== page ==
I conducted my Deep Hive Inspection on June 4, 2016 under your supervision.
The weather was hot and muggy, temperature was around 80 degrees, and we started the inspection at 10:20AM.
The hive overall is thriving. We saw good brood pattern, and I noted Eggs, Lava, and Pupa stages in the hive. I did not see or identify the Queen, but we know she is present. We saw evidence of some new queen cells being formed but no eggs. Scott explained they often build the cell, but do not use them. Kind of a backup strategy. We also removed some wax. We found several frames with capped honey and nector. I saw no evidence of Hive Beetles or mites. I noted that the bees did get somewhat aggressive. I have not been feeding them for over two weeks and we added a much needed Super. This went smoothly, and overall the inspection went well. I did not get stung and felt pretty comfortable with what was shown to me by you and what I have been reading/seeing in our lessons and my book. All notes were added to the Log book after I got home from the inspection.
I apologize but I did not take any pictures. I was too caught up in the inspection and what you were saying and simply forgot.
Thanks for you help and I plan on going back next week or maybe this weekend to see what if any progress has been made on the newly installed Super.
Josh completed his deep hive inspection. He has been feeding his bees since day one as they were the weakest hive in our bunch. Today his inspection revealed a hive slam full of bees and honey. In fact, even the very end frames are full of capped honey. His problem is his bees are out of room for brood or honey it is so full. He is fortunate his bees have not yet swarmed. He is adding a super tomorrow morning and has a good chance of becoming a rare first season beekeeper with honey to spare. He now joins Sean with a hive that does not need feeding. Still, I must caution all about whether your bees need to be fed or not. Your bees will tell you when you are okay to stop feeding. Our next hive check will be next weekend. Until then, continue what you are doing!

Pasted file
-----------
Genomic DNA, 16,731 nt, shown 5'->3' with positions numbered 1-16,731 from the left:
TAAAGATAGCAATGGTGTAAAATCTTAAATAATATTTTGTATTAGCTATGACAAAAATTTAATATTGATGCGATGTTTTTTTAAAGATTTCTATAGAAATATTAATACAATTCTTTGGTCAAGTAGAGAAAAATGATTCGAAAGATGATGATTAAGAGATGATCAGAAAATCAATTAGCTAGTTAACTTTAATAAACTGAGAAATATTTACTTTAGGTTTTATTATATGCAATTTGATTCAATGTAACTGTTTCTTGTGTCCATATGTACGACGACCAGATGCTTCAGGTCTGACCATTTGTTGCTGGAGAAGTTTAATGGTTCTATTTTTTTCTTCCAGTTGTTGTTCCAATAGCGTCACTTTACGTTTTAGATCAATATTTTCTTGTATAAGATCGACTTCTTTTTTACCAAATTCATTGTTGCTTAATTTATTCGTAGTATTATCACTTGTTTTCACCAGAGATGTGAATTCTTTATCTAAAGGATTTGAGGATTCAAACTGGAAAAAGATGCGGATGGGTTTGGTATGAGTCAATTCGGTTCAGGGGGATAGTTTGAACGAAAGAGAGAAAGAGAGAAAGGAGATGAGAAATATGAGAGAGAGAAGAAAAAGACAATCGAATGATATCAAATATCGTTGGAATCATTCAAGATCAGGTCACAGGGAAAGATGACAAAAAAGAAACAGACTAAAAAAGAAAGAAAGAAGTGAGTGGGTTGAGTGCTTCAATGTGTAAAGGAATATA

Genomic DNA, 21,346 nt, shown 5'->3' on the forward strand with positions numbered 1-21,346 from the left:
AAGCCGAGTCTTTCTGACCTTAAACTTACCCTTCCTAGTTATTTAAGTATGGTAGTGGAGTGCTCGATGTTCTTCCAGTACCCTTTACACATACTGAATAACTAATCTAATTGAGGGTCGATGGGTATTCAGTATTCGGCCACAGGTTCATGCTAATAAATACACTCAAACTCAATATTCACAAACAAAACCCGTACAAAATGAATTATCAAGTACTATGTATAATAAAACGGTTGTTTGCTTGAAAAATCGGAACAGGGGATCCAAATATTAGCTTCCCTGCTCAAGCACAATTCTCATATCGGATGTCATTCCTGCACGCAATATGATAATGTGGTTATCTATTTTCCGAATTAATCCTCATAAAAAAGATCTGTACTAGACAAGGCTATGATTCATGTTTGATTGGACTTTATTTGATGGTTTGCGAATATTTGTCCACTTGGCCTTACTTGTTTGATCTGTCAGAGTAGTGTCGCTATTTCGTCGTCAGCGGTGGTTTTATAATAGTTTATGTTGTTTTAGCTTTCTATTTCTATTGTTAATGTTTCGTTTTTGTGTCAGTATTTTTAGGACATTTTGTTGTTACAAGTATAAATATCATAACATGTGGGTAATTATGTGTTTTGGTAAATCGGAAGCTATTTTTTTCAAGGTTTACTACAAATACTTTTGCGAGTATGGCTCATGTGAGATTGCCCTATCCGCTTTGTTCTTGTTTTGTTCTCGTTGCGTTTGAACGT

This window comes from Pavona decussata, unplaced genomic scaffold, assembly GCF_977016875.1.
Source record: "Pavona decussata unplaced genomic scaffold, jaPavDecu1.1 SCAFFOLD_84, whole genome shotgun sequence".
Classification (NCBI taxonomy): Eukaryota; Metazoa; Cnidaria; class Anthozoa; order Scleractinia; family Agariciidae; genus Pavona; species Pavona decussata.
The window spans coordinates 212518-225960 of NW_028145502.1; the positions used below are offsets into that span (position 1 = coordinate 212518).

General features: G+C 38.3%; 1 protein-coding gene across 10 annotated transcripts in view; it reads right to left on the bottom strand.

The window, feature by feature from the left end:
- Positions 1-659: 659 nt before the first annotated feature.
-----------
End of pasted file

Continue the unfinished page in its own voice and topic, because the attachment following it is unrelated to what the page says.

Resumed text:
Leigh and I completed an independent hive check today of her hive, her hive was the very strongest early on..and while her bee population remains strong, her honey stores are now very weak. In fact, it looked like Erin’s hive 3 weeks ago with little capped honey. I must caution all of you to be very careful to monitor your bees if you are not feeding. You may even want to resume feeding. The bees will stop feeding when they no longer want the sugar.
Can you spot Erin’s Queen below.
Bee hive inspection report: Saturday 6/4/16 2:00pm, weather sunny and 90 degrees. Hive conditions look remarkably better than last inspection. All frames have drawn cone, with exception of two outside frames in lower deep. Visual presence of honey, capped honey, capped brood, larva and eggs, and pollen. Queen Oria spotted laying eggs. Capped honey pattern around frame edges starting to form in both upper and lower boxes. Zero sign of mites. Ants seen on outside of hive and into top feeder. I brushed them all off and cleared out of feeder. Added 2 gallons of sugar water before closing hive.
Lots of of capped brood here!
Nice to see some capped honey this time around as well!
For now I am going to ask Erin to continue to feed her bees. They are certainly improved big time since our last inspection.
Okay Bee Team 1 (your new class name), you need to complete a hive check this weekend for your hive. This needs to be a complete hive check. You are looking for the following things during your inspection:
- Capped and uncapped honey, especially not the top box
- Capped and uncapped brood (larva)
- The Queen is you can find her, but if you have the above items, not to worry…she is there.
- A good honey pattern around capped brood
- The absence of hive beetles. (Little black beetles running around in your hive. Watch the latest lesson on hive beetles in your lessons.
If you know when you are going, or when you go, send me a text, and I will try to join you. Sean and Leigh should definitely schedule me to be with them, the rest of you can do this on your ow, but I would like to come and film you if I can.
When you complete your hive inspection I need you to file a written report with me of your hive inspection and your findings. Sorry guys and gals, this is a written assignment you must complete. You may also include photographs…in fact, Lets make that a requirement. The number is up to you, but I must see at least one photograph of top box and your deep inspections.